A majority of the dogs for the Domesti-PUPS program come through breeding. They started this breeding program five or six years ago after struggling to find enough dogs through rescue or shelters.
Hackbarth’s dog Bernie has been involved with the program through breeding and having puppies that have become part of the program.
Domesti-PUPS still uses other sources to find dogs, such as the Nebraska Humane Society if they are contacted.
They also get contacted regularly via email from individuals who want to surrender their puppies.
Anne Kastl, secretary on the Domesti-PUPs board of directors and volunteer, said the dogs in their program have to be in perfect health which is why they are selective.
“We always do thorough exams on all of our dogs to make sure that someone is getting a very healthy dog because it’s expensive to get a service dog,” Kastl said.
Hackbarth said any dog can be a therapy dog; it depends more on the temperament and health of the dog over breed.
Domesti-PUPs Therapy Dog Training | Lincoln, Nebraska
Some therapy dogs start training once they are born. Training starts with holding a puppy and getting them used to being handled and around people.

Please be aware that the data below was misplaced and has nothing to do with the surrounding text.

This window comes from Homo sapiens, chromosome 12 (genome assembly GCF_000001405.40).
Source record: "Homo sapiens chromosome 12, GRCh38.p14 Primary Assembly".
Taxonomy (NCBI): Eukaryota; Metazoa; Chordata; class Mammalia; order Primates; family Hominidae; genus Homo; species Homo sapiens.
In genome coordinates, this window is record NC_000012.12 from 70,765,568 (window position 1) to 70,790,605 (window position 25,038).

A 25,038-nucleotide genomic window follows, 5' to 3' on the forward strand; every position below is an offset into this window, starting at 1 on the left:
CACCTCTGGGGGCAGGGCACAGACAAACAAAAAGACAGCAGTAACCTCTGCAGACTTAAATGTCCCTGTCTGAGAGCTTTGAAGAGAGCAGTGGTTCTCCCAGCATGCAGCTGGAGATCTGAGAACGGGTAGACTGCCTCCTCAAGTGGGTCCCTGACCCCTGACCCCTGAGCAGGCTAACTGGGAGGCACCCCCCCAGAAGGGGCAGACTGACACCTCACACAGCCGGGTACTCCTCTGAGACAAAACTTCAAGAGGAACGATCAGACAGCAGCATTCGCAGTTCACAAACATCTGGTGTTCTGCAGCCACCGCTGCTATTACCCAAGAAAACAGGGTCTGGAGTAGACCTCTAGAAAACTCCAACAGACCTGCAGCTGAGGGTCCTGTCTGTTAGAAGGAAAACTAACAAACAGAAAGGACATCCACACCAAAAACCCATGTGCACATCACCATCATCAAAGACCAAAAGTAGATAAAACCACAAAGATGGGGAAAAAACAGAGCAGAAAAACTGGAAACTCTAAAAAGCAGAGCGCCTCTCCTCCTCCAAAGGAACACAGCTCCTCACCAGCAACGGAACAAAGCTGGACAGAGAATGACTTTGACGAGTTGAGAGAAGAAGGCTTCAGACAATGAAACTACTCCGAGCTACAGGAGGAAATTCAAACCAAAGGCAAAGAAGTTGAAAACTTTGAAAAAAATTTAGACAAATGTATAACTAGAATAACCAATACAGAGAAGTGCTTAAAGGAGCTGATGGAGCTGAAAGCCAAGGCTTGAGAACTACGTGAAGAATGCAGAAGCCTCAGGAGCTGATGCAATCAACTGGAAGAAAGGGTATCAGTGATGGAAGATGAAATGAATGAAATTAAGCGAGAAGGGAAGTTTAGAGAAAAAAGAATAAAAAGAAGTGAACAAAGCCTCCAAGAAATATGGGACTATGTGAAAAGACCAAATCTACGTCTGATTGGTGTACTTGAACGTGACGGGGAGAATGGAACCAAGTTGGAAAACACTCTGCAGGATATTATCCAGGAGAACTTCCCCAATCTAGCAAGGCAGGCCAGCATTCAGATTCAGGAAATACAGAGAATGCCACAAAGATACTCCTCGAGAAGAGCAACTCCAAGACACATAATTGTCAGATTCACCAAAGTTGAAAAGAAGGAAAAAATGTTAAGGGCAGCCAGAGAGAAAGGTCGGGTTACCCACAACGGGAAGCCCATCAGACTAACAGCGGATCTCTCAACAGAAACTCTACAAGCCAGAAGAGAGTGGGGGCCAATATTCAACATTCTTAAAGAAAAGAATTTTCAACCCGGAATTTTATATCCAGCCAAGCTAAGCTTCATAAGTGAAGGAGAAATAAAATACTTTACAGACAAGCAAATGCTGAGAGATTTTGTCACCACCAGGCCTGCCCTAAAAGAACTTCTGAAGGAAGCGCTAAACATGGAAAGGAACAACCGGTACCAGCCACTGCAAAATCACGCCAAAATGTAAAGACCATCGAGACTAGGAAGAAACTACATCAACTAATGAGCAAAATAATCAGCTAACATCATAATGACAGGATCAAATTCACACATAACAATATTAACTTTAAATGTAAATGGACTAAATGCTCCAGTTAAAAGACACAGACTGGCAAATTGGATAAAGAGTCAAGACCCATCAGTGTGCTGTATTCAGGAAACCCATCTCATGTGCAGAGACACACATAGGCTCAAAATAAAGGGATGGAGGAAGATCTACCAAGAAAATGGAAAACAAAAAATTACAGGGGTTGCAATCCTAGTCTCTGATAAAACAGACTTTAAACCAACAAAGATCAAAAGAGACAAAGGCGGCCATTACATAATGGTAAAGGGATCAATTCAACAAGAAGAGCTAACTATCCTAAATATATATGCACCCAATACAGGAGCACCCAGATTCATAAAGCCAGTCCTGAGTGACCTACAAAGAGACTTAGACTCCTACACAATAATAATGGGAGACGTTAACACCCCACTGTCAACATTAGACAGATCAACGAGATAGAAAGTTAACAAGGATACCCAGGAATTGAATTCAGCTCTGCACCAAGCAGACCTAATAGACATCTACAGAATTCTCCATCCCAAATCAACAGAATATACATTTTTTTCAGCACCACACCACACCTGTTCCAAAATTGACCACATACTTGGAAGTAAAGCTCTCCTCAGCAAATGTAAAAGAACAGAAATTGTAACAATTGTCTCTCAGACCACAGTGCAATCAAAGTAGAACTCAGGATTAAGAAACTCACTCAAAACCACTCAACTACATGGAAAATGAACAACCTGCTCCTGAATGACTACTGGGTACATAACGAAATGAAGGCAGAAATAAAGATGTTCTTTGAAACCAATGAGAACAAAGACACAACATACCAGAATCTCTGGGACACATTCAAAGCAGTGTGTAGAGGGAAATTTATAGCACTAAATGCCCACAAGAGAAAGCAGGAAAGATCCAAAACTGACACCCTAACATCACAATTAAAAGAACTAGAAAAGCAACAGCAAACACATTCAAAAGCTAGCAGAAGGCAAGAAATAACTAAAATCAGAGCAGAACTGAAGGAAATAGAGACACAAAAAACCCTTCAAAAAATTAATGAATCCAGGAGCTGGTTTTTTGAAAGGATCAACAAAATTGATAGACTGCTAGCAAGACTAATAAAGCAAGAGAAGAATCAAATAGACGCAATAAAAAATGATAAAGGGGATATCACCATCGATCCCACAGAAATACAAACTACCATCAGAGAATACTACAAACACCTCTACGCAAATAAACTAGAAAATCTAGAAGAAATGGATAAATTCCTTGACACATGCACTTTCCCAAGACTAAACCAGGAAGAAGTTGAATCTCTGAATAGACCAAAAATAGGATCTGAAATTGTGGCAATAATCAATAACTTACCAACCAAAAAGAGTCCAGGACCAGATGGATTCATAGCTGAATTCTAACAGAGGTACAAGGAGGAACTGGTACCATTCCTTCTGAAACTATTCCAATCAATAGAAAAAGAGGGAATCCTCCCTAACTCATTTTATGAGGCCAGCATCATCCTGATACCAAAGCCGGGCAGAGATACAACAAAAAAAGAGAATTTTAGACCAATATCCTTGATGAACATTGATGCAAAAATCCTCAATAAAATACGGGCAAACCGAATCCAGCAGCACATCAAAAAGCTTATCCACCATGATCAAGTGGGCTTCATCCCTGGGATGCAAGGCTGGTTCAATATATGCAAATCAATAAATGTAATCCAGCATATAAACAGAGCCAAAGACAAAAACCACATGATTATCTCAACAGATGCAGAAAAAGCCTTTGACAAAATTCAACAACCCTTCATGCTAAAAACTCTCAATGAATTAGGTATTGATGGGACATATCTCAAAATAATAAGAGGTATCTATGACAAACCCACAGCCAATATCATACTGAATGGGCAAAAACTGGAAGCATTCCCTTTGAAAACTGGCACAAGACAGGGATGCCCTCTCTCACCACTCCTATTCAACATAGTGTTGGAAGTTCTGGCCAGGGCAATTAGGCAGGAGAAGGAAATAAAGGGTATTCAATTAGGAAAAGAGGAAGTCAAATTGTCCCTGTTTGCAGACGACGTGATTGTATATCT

Kastl said they also introduce a puppy to different textures, smells and sounds. Formal training for a puppy begins around eight weeks.
Not all dogs are born into the Domesti-PUPS program. Kastl said that if they adopt them at eight weeks, the dog will start training at eight weeks.
Domesti-PUPS also offers classes for therapy dogs in training. They start with basic obedience, such as crate training, socializing and walking on a loose leash.
This can take from six months to a year.
During training, the dogs are constantly evaluated. Hackbarth said if a dog is fearful of people, noise or situations, trainers will not force the dog to pass testing for certification through Domesti-PUPS programming.